image and myth
WHEN I THINK THEN OF THE LAW, I SEE A PRINCESS MIGHTIER THAN SHE WHO ONCE WROUGHT AT BAYEUX, ETERNALLY WEAVING INTO HER WEB DIM FIGURES OF THE EVER-LENGTHENING PAST-FIGURES TOO DIM TO BE NOTICED BY THE IDLE TOO SYMBOLIC TO BE INTERPRETED EXCEPT BY HER PUPILS, BUT TO THE DISCERNING EYE DISCLOSING EVERY PAINFUL STEP AND EVERY WORLD-SHAKING CONTEST BY WHICH MANKIND HAS WORKED AND FOUGHT ITS WAY FROM SAVAGE ISOLATION TO ORGANIC LIFE.
When we think about lawyers, we focus on their role. The psychological precursor of a role comes into play even as individuals adopt a role and evidence a style as they put a role to use. Everyday role routines are linked to images that we translate into an ethic that becomes associated with an ethos. In professional life these routines are systematized and contested as disciplinary practices backed by scholarly disciplines and discourses. Our practices and routines nourish some images, while staying away from others. Some images drive us, some are driven underground.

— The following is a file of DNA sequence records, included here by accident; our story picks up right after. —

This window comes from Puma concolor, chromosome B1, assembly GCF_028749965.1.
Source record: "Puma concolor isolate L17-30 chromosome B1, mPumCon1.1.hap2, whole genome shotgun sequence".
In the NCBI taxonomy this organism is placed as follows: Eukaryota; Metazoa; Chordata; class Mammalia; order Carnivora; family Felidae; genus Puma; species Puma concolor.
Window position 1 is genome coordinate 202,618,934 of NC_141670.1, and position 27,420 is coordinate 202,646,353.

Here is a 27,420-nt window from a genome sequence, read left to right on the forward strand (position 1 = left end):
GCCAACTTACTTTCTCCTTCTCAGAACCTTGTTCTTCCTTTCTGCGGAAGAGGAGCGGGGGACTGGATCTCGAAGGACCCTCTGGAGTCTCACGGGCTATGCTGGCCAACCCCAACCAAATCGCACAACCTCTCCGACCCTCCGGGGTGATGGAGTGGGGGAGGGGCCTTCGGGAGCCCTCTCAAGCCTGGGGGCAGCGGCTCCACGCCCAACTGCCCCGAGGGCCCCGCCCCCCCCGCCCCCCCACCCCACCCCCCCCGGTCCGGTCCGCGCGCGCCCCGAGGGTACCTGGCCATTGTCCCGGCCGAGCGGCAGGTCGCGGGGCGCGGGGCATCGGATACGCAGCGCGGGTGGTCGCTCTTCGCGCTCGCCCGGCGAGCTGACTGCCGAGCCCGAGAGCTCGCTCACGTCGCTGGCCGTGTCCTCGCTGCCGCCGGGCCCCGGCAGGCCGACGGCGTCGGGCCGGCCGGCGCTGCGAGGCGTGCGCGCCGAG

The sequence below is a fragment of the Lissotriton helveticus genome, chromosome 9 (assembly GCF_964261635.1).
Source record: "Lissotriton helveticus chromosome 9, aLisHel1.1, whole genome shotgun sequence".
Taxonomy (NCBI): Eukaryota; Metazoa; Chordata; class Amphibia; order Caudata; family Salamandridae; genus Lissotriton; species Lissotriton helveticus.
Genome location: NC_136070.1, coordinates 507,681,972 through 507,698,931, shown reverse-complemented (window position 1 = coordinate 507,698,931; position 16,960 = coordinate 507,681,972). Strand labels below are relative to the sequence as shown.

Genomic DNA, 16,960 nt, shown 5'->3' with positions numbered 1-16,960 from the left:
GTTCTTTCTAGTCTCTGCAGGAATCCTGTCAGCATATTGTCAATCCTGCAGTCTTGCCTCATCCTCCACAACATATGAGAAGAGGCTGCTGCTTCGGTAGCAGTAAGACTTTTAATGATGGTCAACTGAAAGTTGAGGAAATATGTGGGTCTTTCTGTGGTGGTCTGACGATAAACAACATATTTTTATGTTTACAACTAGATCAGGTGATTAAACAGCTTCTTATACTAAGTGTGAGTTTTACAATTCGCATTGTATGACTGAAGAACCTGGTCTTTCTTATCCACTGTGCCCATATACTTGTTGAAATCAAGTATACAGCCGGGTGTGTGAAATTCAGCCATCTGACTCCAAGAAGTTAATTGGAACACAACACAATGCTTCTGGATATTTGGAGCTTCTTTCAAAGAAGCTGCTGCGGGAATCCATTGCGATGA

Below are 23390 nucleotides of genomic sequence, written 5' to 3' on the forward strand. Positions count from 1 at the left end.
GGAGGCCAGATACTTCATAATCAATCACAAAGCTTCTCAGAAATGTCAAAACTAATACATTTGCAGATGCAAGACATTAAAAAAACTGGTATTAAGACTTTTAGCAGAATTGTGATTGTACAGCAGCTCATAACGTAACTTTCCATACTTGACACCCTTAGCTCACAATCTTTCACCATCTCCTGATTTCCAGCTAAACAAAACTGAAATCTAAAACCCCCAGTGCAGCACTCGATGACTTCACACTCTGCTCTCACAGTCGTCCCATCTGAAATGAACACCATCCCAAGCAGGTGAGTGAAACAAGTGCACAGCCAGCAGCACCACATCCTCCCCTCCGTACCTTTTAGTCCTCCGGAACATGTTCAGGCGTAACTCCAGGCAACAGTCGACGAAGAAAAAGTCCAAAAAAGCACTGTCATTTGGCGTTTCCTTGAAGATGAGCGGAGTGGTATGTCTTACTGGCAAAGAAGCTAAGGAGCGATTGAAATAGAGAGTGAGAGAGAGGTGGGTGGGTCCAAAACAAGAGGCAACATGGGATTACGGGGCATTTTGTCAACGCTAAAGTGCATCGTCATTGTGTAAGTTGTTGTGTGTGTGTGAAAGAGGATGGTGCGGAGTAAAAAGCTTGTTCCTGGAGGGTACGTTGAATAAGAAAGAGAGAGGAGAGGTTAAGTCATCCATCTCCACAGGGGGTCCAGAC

Images, no less than our assumptions about reality, are, according to James Hillman, "the shaped presence of necessity. The necessity of work and life seizes us through images. Our imagination does not free us but captures us and yokes us to its myths. . . ." [James Hillman, "On the Necessity of Abnormal Psychology: Ananke and Athene," in James Hillman (ed.), Facing the Gods 1-38, at 10 (Irving, Texas: Spring Publications, 1980)]